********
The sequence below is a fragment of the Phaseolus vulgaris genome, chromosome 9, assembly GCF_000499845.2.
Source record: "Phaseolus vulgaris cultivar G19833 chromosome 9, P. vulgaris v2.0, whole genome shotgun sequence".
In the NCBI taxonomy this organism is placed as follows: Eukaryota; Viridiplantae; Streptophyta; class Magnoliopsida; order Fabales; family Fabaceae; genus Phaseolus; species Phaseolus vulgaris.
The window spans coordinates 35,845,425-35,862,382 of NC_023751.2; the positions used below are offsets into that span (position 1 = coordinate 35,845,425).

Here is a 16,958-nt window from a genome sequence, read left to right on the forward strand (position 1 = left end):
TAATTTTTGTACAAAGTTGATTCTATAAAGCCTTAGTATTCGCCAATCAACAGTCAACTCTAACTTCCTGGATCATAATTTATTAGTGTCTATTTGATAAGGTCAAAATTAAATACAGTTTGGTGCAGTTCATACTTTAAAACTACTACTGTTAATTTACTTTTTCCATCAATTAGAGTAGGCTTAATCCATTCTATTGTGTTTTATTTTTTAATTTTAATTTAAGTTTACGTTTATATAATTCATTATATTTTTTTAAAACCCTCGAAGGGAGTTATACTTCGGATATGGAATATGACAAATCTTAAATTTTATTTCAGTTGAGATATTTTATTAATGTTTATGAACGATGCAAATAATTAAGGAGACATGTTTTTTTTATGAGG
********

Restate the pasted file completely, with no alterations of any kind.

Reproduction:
The sequence below is a fragment of the Phaseolus vulgaris genome, chromosome 9, assembly GCF_000499845.2.
Source record: "Phaseolus vulgaris cultivar G19833 chromosome 9, P. vulgaris v2.0, whole genome shotgun sequence".
In the NCBI taxonomy this organism is placed as follows: Eukaryota; Viridiplantae; Streptophyta; class Magnoliopsida; order Fabales; family Fabaceae; genus Phaseolus; species Phaseolus vulgaris.
The window spans coordinates 35,845,425-35,862,382 of NC_023751.2; the positions used below are offsets into that span (position 1 = coordinate 35,845,425).

Here is a 16,958-nt window from a genome sequence, read left to right on the forward strand (position 1 = left end):
TAATTTTTGTACAAAGTTGATTCTATAAAGCCTTAGTATTCGCCAATCAACAGTCAACTCTAACTTCCTGGATCATAATTTATTAGTGTCTATTTGATAAGGTCAAAATTAAATACAGTTTGGTGCAGTTCATACTTTAAAACTACTACTGTTAATTTACTTTTTCCATCAATTAGAGTAGGCTTAATCCATTCTATTGTGTTTTATTTTTTAATTTTAATTTAAGTTTACGTTTATATAATTCATTATATTTTTTTAAAACCCTCGAAGGGAGTTATACTTCGGATATGGAATATGACAAATCTTAAATTTTATTTCAGTTGAGATATTTTATTAATGTTTATGAACGATGCAAATAATTAAGGAGACATGTTTTTTTTATGAGG